The exhibit, said English, “will not only provide insight into what it was like for black people to travel in the 1950s and 1960s, but will draw parallels to the things we see happening in our country today. . We hope that people will come away more inspired to play an active role in dismantling racist systems. »

“lived experience”

That’s exactly what happened when the exhibition, which travels across the country, was shown at Georgia Tech Arts at the Georgia Institute of Technology in Atlanta last year.

Over its three-month run, the exhibit attracted a wide range of people, said Aaron Shackelford, director of Georgia Tech Arts. Alumni shared stories with staff. Students who had grown up only aware of the history of segregation were thrilled, transported to a world they had never known before. Community members participated in conversations with academics, and especially at a leading technology institution, young people studying computer design, engineering and other disciplines were exposed to a vivid example of how whose particular set of skills could be used for art and for good.

“‘Traveling While Black’ was a test for us to show our students that’s what we mean when we say the technology they’re working on has an impact on storytelling that can really affect lives,” Shackleford said. “Virtual reality technology creates the best version of oral history I have ever seen. It allows you to sit across from someone. And since you’re sitting there, you need to hear what they have to say. You have to engage with them in a much more powerful way than you would with any other medium.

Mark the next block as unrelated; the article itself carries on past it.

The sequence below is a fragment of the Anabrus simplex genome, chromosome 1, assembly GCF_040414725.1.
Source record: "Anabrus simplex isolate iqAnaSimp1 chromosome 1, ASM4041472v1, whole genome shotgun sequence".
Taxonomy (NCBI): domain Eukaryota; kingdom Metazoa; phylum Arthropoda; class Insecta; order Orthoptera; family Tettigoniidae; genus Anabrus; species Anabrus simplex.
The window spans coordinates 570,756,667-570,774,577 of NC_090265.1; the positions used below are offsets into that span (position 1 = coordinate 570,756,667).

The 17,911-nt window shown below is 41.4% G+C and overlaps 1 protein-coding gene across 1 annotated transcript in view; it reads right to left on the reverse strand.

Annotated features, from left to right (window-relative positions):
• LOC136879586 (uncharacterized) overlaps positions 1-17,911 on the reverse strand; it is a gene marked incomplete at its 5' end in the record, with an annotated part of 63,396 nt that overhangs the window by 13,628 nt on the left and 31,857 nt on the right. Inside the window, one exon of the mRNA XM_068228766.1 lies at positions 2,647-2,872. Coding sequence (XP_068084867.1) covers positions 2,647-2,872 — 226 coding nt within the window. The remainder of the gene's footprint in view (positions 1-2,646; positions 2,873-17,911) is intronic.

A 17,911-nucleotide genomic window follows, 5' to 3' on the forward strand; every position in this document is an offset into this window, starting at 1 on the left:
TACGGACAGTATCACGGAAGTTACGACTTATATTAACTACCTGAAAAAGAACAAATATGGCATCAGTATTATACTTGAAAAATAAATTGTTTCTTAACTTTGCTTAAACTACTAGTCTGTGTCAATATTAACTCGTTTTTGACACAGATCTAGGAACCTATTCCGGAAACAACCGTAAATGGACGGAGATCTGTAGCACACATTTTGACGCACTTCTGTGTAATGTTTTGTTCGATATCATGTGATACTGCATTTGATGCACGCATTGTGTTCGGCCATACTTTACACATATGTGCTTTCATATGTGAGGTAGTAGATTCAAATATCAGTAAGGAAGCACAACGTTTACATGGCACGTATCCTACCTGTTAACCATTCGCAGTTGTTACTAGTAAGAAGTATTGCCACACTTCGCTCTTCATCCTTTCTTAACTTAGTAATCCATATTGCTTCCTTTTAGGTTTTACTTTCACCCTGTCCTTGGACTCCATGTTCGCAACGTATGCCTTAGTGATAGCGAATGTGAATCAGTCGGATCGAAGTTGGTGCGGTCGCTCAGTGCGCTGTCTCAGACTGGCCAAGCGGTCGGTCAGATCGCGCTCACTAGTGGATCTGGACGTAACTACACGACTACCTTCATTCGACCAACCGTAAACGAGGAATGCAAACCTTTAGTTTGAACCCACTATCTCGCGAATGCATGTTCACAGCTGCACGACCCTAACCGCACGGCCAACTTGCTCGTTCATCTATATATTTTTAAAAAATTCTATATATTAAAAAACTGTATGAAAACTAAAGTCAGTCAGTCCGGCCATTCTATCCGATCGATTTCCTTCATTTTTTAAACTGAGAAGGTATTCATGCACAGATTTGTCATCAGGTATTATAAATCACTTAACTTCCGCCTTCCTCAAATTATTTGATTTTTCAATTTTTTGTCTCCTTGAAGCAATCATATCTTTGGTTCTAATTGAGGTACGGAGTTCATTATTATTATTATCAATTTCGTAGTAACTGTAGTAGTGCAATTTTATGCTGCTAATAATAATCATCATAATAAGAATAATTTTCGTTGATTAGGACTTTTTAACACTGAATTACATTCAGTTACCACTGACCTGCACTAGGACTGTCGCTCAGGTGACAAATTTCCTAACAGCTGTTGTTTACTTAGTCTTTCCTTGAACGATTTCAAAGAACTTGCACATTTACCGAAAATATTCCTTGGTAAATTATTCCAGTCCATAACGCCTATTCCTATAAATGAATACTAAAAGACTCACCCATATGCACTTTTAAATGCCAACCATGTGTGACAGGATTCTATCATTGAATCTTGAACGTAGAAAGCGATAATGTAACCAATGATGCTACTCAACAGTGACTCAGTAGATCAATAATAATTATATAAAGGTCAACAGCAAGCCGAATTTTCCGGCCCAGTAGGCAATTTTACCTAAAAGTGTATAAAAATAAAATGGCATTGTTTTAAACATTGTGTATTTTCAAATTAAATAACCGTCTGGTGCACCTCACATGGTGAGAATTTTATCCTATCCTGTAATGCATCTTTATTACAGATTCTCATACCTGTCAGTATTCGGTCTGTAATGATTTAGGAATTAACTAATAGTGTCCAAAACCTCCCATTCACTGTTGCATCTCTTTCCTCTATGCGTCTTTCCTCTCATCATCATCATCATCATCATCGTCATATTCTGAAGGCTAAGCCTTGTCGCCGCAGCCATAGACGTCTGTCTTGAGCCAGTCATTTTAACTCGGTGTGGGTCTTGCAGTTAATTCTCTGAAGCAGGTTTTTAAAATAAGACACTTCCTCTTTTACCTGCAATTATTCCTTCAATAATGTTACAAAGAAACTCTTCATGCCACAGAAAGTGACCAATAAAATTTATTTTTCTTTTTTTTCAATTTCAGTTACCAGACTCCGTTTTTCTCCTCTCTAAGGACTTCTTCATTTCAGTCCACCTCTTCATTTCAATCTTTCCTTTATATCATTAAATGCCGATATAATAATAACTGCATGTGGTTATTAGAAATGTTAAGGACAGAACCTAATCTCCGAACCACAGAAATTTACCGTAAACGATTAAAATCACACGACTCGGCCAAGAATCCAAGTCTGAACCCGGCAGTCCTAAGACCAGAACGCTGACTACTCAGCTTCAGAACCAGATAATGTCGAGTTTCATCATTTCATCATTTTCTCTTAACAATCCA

Traveling in Black Exhibition

Ben’s Chili Bowl, a restaurant in Washington, DC, features prominently in the “Traveling While Black” exhibit, which uses virtual reality technology to immerse visitors in the Jim Crow era in the United States (with the courtesy of “Traveling While Black”)